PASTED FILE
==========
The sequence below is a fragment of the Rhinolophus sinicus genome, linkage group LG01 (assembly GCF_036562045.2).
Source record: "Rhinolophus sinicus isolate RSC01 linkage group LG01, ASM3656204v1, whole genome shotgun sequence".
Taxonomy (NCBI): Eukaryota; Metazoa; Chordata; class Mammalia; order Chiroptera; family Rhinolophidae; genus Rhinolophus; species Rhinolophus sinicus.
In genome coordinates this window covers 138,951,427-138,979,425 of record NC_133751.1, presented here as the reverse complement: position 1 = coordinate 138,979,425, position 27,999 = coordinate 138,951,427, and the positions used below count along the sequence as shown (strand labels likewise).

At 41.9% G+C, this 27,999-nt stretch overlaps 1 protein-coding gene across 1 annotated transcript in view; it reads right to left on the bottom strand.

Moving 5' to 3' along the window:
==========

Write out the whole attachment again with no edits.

The sequence below is a fragment of the Rhinolophus sinicus genome, linkage group LG01 (assembly GCF_036562045.2).
Source record: "Rhinolophus sinicus isolate RSC01 linkage group LG01, ASM3656204v1, whole genome shotgun sequence".
Taxonomy (NCBI): Eukaryota; Metazoa; Chordata; class Mammalia; order Chiroptera; family Rhinolophidae; genus Rhinolophus; species Rhinolophus sinicus.
In genome coordinates this window covers 138,951,427-138,979,425 of record NC_133751.1, presented here as the reverse complement: position 1 = coordinate 138,979,425, position 27,999 = coordinate 138,951,427, and the positions used below count along the sequence as shown (strand labels likewise).

At 41.9% G+C, this 27,999-nt stretch overlaps 1 protein-coding gene across 1 annotated transcript in view; it reads right to left on the bottom strand.

Moving 5' to 3' along the window: